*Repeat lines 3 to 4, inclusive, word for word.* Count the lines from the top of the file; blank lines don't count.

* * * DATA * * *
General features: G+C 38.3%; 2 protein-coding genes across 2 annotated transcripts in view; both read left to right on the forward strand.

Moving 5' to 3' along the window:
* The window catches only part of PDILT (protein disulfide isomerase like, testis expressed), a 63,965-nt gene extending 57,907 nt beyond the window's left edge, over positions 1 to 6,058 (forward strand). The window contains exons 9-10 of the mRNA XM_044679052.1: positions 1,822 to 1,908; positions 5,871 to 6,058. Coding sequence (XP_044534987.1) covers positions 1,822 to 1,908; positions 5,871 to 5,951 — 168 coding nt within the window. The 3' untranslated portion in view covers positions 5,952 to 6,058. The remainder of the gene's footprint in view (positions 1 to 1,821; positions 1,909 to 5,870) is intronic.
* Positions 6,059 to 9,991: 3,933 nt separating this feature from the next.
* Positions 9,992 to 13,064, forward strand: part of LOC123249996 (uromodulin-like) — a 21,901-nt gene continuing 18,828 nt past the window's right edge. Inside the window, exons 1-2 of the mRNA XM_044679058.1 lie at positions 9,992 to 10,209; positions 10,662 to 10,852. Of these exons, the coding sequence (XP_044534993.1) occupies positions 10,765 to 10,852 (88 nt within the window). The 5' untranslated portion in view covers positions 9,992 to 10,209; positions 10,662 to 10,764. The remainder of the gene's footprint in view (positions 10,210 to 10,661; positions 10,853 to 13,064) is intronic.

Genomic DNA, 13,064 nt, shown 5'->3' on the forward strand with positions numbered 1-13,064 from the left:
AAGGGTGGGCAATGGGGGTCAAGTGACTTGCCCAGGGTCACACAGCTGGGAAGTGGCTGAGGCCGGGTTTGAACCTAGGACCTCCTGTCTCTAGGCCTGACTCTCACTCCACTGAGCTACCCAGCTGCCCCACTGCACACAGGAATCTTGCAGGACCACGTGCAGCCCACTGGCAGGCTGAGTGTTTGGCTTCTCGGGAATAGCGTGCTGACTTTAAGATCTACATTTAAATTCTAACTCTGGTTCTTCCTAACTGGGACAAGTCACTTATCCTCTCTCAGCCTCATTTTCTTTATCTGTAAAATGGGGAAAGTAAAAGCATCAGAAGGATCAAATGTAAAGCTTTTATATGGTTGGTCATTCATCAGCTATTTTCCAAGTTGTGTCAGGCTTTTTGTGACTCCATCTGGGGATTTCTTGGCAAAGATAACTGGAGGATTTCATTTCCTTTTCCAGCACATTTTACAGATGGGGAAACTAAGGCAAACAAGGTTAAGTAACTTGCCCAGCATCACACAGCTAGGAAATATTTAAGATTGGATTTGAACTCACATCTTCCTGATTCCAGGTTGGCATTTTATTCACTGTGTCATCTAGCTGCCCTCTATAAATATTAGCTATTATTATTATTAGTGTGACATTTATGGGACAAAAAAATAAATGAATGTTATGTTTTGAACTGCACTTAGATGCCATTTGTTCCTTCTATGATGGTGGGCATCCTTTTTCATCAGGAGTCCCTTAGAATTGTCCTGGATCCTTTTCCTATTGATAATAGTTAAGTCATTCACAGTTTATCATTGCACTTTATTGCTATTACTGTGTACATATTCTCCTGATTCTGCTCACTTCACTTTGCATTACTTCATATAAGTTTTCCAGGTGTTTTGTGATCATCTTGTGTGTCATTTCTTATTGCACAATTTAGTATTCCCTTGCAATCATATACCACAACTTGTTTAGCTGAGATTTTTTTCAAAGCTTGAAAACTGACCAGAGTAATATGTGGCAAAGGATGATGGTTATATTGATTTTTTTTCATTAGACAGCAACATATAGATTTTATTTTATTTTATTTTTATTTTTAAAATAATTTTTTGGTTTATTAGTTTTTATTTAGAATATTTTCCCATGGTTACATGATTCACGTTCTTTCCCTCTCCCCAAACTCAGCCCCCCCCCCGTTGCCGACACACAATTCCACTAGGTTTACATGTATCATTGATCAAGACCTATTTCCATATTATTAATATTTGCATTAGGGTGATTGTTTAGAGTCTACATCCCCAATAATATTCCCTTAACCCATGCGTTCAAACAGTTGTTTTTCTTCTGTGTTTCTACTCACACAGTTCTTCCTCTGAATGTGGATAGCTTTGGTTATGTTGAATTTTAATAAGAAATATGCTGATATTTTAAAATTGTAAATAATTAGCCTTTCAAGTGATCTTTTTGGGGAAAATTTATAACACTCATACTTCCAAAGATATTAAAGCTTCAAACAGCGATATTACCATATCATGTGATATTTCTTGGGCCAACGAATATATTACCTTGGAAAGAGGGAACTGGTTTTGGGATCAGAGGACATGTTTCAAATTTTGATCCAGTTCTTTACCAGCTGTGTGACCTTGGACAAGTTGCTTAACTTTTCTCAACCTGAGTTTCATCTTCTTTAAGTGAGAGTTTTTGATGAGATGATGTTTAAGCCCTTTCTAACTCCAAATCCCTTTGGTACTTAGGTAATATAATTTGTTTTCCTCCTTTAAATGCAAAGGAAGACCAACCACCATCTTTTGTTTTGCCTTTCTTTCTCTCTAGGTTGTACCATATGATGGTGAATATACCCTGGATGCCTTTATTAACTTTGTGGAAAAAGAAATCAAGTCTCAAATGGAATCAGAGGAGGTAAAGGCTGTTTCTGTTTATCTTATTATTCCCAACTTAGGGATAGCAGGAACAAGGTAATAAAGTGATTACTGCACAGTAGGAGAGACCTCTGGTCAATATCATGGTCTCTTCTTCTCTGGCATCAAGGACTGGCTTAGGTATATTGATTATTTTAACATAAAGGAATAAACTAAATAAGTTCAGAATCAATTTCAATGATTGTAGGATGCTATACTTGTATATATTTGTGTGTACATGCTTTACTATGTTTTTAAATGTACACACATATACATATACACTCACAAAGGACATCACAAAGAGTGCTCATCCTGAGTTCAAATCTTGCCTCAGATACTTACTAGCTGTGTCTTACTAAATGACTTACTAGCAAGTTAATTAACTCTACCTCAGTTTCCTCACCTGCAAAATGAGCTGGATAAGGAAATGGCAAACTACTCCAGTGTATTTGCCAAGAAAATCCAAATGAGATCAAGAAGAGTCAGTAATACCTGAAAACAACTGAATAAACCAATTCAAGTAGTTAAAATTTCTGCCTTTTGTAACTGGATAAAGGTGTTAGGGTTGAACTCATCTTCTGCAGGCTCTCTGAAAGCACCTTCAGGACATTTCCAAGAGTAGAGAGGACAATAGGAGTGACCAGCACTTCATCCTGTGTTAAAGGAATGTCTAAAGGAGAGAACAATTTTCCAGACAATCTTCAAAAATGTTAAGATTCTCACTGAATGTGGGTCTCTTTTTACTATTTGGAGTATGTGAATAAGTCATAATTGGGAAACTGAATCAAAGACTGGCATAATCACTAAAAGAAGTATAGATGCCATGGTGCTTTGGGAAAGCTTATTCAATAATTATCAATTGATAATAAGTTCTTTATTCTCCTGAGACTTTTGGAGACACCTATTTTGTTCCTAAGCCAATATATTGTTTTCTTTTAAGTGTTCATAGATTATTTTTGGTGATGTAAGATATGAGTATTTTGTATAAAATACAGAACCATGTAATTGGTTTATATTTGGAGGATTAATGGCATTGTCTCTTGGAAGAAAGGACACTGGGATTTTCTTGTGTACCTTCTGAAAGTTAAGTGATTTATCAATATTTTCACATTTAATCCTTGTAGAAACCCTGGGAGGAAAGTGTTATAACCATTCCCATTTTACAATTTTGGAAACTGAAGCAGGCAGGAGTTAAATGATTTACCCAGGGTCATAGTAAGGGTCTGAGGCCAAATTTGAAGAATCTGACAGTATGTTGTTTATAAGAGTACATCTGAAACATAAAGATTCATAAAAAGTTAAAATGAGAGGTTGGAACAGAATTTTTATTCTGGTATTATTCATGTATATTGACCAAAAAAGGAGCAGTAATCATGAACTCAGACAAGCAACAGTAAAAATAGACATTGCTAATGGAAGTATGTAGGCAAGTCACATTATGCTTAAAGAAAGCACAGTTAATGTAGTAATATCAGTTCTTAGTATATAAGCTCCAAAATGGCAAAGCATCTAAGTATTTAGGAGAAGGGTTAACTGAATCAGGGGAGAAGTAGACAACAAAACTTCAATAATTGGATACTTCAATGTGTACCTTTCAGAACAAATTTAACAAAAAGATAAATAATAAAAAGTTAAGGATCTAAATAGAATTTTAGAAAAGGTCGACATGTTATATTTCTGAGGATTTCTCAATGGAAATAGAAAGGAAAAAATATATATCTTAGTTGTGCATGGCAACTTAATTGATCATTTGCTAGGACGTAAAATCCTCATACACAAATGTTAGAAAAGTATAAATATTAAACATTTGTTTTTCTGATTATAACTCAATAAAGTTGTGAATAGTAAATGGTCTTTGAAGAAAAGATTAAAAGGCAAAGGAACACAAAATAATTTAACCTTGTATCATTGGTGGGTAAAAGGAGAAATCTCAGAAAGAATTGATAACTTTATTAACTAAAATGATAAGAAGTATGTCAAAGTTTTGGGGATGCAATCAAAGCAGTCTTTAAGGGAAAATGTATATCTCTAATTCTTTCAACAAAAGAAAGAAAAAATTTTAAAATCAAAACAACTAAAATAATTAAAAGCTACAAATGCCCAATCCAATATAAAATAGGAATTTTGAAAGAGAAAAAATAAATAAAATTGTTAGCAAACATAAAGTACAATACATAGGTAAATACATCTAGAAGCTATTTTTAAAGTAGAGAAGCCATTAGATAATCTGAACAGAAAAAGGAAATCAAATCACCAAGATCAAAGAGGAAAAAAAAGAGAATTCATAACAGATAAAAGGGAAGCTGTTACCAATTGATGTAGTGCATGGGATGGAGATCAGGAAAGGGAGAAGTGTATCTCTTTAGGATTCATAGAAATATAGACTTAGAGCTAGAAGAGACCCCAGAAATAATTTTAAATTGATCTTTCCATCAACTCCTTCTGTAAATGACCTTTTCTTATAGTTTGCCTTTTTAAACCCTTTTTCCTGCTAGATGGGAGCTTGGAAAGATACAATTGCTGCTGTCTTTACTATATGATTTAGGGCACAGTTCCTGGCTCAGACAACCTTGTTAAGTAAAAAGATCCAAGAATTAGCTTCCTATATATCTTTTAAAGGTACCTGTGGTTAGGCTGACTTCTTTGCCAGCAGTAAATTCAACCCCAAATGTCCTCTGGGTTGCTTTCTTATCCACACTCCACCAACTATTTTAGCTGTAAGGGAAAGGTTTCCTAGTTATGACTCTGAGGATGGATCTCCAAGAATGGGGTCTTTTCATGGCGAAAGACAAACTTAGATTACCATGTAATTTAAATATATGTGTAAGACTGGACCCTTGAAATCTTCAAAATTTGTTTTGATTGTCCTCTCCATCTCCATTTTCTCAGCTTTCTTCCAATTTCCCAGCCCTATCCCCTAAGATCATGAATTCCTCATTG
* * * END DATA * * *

* The window catches only part of PDILT (protein disulfide isomerase like, testis expressed), a 63,965-nt gene extending 57,907 nt beyond the window's left edge, over positions 1 to 6,058 (forward strand). The window contains exons 9-10 of the mRNA XM_044679052.1: positions 1,822 to 1,908; positions 5,871 to 6,058. Coding sequence (XP_044534987.1) covers positions 1,822 to 1,908; positions 5,871 to 5,951 — 168 coding nt within the window. The 3' untranslated portion in view covers positions 5,952 to 6,058. The remainder of the gene's footprint in view (positions 1 to 1,821; positions 1,909 to 5,870) is intronic.
* Positions 6,059 to 9,991: 3,933 nt separating this feature from the next.